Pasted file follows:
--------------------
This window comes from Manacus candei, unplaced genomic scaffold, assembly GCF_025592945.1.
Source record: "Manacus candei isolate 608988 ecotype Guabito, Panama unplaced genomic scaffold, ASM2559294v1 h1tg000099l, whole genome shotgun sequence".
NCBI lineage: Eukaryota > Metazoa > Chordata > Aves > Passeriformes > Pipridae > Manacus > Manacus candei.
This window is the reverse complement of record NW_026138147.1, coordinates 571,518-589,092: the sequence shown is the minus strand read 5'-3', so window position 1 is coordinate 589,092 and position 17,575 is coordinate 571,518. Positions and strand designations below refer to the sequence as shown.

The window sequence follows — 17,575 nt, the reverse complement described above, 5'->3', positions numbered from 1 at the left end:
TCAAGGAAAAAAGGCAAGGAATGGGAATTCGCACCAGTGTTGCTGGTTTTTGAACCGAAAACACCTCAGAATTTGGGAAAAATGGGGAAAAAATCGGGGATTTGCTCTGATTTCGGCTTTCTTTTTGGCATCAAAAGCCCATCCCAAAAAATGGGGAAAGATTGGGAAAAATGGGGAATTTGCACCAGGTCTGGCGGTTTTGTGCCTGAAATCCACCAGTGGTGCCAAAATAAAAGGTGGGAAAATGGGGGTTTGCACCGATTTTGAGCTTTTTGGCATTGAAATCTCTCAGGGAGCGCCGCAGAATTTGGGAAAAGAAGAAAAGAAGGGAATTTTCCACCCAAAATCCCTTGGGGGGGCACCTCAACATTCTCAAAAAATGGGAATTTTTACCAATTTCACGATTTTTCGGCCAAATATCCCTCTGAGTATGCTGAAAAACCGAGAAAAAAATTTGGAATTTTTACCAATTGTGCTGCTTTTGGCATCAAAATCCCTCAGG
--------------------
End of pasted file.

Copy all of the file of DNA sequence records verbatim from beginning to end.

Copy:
This window comes from Manacus candei, unplaced genomic scaffold, assembly GCF_025592945.1.
Source record: "Manacus candei isolate 608988 ecotype Guabito, Panama unplaced genomic scaffold, ASM2559294v1 h1tg000099l, whole genome shotgun sequence".
NCBI lineage: Eukaryota > Metazoa > Chordata > Aves > Passeriformes > Pipridae > Manacus > Manacus candei.
This window is the reverse complement of record NW_026138147.1, coordinates 571,518-589,092: the sequence shown is the minus strand read 5'-3', so window position 1 is coordinate 589,092 and position 17,575 is coordinate 571,518. Positions and strand designations below refer to the sequence as shown.

The window sequence follows — 17,575 nt, the reverse complement described above, 5'->3', positions numbered from 1 at the left end:
TCAAGGAAAAAAGGCAAGGAATGGGAATTCGCACCAGTGTTGCTGGTTTTTGAACCGAAAACACCTCAGAATTTGGGAAAAATGGGGAAAAAATCGGGGATTTGCTCTGATTTCGGCTTTCTTTTTGGCATCAAAAGCCCATCCCAAAAAATGGGGAAAGATTGGGAAAAATGGGGAATTTGCACCAGGTCTGGCGGTTTTGTGCCTGAAATCCACCAGTGGTGCCAAAATAAAAGGTGGGAAAATGGGGGTTTGCACCGATTTTGAGCTTTTTGGCATTGAAATCTCTCAGGGAGCGCCGCAGAATTTGGGAAAAGAAGAAAAGAAGGGAATTTTCCACCCAAAATCCCTTGGGGGGGCACCTCAACATTCTCAAAAAATGGGAATTTTTACCAATTTCACGATTTTTCGGCCAAATATCCCTCTGAGTATGCTGAAAAACCGAGAAAAAAATTTGGAATTTTTACCAATTGTGCTGCTTTTGGCATCAAAATCCCTCAGG